Why traders lose their discipline

When traders lose money, they often attribute the
problem to a lapse of discipline. Such a lack of consistency, however, is
actually the result of many different problems–not the cause. Traders lose
discipline with trading for the same reasons that dieters lose discipline with
dieting or people getting in shape lose discipline with exercise. Quite simply,
our moods, needs, and mind states of the moment tend to overwhelm our
longer-range intentions. We pursue short-term pleasures (and avoid short-term
discomfort) at the expense of longer-term rewards.

Here are some common reasons why traders (and
most other human beings!) fall short of being fully intentional:

  • Environmental distractions and
    boredom cause a lack of focus
    – All of us have
    limits to our attention span and these are easily taxed during quiet times in
    the market;

  • Fatigue and mental overload create
    a loss of concentration
    – The demands of
    watching the screen hour after hour make it difficult to be sharp, creating
    fatigue effects that are well-known to pilots, car drivers, and soldiers;

  • Overconfidence follows a string of
    – It is common for traders to
    attribute success to skill and failure to situational, external factors. As a
    result, a string of even random wins can lead traders to become overconfident
    and veer from trading plans–especially by trading too frequently and/or
    trading excessive size;

  • Unwillingness to accept losses
    – This leads traders to alter their trade plans after trades have gone into
    the red, turning what were meant to be short-term trades into longer-term
    holds and transforming trades with small size into large trades by adding to

  • Loss of confidence in one’s
    trading plan/strategy because it has not been adequately tested and
    – It is difficult to tolerate even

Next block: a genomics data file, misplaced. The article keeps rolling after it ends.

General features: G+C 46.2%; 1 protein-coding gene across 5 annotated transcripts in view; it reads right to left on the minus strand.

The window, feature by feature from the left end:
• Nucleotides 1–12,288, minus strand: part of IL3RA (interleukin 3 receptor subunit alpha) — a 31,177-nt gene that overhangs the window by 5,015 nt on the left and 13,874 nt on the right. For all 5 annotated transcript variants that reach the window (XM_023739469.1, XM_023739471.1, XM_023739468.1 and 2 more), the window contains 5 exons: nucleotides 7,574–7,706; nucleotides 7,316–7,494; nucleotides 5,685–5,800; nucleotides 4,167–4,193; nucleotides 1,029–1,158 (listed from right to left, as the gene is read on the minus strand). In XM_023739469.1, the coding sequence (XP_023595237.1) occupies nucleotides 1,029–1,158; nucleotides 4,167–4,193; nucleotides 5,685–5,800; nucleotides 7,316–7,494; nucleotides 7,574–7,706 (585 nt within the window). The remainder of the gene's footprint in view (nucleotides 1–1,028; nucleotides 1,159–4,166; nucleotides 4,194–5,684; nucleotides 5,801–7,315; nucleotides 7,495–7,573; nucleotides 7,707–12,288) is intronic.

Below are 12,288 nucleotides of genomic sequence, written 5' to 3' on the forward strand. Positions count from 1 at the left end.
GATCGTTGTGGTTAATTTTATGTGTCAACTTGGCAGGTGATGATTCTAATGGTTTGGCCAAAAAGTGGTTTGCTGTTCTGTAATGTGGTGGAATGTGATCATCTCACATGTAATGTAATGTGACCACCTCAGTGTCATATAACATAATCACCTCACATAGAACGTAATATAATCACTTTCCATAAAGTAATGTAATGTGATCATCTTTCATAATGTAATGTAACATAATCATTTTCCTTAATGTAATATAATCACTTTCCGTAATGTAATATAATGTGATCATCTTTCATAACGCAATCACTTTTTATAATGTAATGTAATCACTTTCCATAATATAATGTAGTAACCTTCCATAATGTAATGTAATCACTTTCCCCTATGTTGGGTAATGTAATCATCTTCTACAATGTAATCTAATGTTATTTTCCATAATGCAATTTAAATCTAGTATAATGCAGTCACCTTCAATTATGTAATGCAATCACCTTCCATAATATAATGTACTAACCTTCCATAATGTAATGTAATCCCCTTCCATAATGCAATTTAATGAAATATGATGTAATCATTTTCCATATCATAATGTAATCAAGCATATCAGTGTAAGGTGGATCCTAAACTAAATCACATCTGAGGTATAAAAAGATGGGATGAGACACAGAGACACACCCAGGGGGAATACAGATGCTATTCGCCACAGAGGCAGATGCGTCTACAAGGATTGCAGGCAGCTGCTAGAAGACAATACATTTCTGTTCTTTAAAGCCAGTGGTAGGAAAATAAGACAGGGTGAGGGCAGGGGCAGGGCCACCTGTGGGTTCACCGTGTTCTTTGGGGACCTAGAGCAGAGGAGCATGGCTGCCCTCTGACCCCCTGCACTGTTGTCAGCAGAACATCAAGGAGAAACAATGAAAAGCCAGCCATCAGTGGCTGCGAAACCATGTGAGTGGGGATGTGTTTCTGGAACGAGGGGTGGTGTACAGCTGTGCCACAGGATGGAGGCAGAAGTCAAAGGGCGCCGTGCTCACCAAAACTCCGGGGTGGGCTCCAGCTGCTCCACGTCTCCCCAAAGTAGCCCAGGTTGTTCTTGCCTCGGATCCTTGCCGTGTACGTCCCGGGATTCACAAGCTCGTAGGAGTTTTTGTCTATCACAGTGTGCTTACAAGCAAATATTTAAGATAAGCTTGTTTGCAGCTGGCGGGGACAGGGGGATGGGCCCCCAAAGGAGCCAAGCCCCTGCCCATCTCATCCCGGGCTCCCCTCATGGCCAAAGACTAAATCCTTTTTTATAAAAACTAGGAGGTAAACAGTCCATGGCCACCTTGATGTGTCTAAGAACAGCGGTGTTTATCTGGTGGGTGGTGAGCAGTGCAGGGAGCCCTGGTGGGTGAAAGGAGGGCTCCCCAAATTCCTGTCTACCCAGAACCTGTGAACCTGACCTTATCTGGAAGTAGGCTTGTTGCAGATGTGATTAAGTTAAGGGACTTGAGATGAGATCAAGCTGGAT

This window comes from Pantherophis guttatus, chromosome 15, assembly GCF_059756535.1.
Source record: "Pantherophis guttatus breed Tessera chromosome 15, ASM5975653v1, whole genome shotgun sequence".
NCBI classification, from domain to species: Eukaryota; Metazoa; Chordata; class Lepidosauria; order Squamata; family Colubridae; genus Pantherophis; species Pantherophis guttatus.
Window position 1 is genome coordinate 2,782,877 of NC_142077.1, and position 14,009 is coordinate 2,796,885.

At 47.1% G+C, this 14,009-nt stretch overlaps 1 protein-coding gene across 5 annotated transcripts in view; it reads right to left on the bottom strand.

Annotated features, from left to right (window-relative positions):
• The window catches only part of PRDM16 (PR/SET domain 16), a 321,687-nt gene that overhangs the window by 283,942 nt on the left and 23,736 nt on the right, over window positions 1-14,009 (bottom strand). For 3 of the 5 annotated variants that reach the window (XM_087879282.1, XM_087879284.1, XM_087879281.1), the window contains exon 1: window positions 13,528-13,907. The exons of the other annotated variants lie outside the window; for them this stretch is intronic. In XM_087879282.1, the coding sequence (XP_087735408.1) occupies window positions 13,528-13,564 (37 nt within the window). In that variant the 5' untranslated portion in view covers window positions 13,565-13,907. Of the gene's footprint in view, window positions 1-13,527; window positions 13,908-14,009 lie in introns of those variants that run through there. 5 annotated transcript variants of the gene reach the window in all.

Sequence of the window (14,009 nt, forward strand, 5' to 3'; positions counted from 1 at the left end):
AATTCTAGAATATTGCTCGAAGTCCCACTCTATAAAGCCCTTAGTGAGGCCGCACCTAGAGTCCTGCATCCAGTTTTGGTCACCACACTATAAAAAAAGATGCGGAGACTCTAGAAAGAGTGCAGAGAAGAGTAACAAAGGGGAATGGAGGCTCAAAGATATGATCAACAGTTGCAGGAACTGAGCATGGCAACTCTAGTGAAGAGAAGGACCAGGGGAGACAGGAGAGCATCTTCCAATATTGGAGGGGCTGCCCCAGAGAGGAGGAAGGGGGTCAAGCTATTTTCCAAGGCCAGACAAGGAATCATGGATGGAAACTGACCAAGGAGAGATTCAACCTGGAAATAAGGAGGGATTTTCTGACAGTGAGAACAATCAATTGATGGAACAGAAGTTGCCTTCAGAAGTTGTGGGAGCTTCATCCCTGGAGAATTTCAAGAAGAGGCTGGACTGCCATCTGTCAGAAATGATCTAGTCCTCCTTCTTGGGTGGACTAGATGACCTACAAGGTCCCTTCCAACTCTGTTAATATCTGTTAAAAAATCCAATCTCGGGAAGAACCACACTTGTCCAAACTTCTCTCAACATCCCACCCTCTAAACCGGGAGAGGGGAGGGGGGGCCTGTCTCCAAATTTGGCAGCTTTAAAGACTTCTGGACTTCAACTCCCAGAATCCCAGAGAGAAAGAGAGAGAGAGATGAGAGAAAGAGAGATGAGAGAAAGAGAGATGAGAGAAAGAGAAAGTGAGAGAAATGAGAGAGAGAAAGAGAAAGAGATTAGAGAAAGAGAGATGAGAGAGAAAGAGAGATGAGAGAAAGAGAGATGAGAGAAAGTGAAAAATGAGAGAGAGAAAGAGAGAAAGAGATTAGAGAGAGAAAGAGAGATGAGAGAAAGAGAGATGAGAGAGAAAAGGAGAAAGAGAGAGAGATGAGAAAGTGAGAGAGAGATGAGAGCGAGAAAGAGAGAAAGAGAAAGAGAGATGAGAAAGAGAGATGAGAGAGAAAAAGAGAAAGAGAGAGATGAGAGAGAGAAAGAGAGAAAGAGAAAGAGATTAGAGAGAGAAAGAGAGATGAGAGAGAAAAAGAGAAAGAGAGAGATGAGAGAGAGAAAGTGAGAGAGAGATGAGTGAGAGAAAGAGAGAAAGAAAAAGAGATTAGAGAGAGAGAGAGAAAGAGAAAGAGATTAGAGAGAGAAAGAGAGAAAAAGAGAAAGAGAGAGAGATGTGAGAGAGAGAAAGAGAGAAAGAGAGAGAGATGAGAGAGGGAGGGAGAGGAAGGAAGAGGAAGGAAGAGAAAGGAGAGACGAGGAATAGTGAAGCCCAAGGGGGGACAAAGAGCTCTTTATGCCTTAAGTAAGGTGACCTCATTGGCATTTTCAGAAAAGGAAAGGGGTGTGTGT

normal drawdowns unless you have confidence in your methods. This confidence
    does not come from mere positive self-talk. Rather, it is a function of
    testing your methods (historically and in real-time) and seeing in your own
    experience that they truly work;

  • Personality traits that lead to
    impulsivity and low frustration tolerance in stressful situations

    – Psychological research suggests that some individuals are more impulsive
    than others and less conscientious about adhering to plans and intentions.
    These personality traits often are accompanied by stimulation-seeking and a
    high degree of risk tolerance: a deadly combination.

  • Situational performance pressures
    – These include trading slumps and increased personal expenses that change how
    traders trade and lead them to place P/L ahead of making good trades. By
    worrying too much about how much money they make, traders can no longer follow
    markets with a clear head;

  • Trading positions that are
    excessive for the account size
    – This is much
    more common than is usually acknowledged. It creates exaggerated P/L swings
    and emotional reactions that interfere with cool, calm planned behavior;

  • Not having a clearly defined
    trading plan/strategy in the first place

    Interestingly, many traders do not consider themselves to be discretionary
    traders, but in fact do not have a firm, explicit set of trading rules that
    they follow. It is difficult to be consistent with a plan (and to evaluate
    your consistency), if you don’t have the plan clearly laid out;

  • Trading a time frame, style, or
    market that does not match your talents, skills, risk tolerance, and
    – All too often, traders veer from
    their plans because those plans are ones that they feel they *should* follow,
    but that don’t truly come naturally to them. These departures from discipline
    are actually unconscious attempts to trade in a style that is more in tune
    with the trader’s skills and talents.

As you can see, not all discipline problems have
their origins in the trader’s psychology. Many times, the loss of discipline
reflects problems with trading itself. Discipline in trading is not so
different from “discipline” in a romantic relationship: if you’re doing the
right things, there’s little need or desire to stray. But if your trading is
not meeting your needs, it’s all to easy to break your trading vows!

Brett N. Steenbarger, Ph.D. is Associate Clinical
Professor of Psychiatry and Behavioral Sciences at SUNY Upstate Medical
University in Syracuse, NY and author of

The Psychology of Trading
(Wiley, 2003). As Director of Trader
Development for Kingstree Trading, LLC in Chicago, he has mentored numerous
professional traders and coordinated a training program for traders. An active
trader of the stock indexes, Brett utilizes statistically-based pattern
recognition for intraday trading. Brett does not offer commercial services to
traders, but maintains an archive of articles and a trading blog at
www.brettsteenbarger.com and a
blog of market analytics at
. His book, Enhancing Trader Development,
is due for publication this fall (Wiley).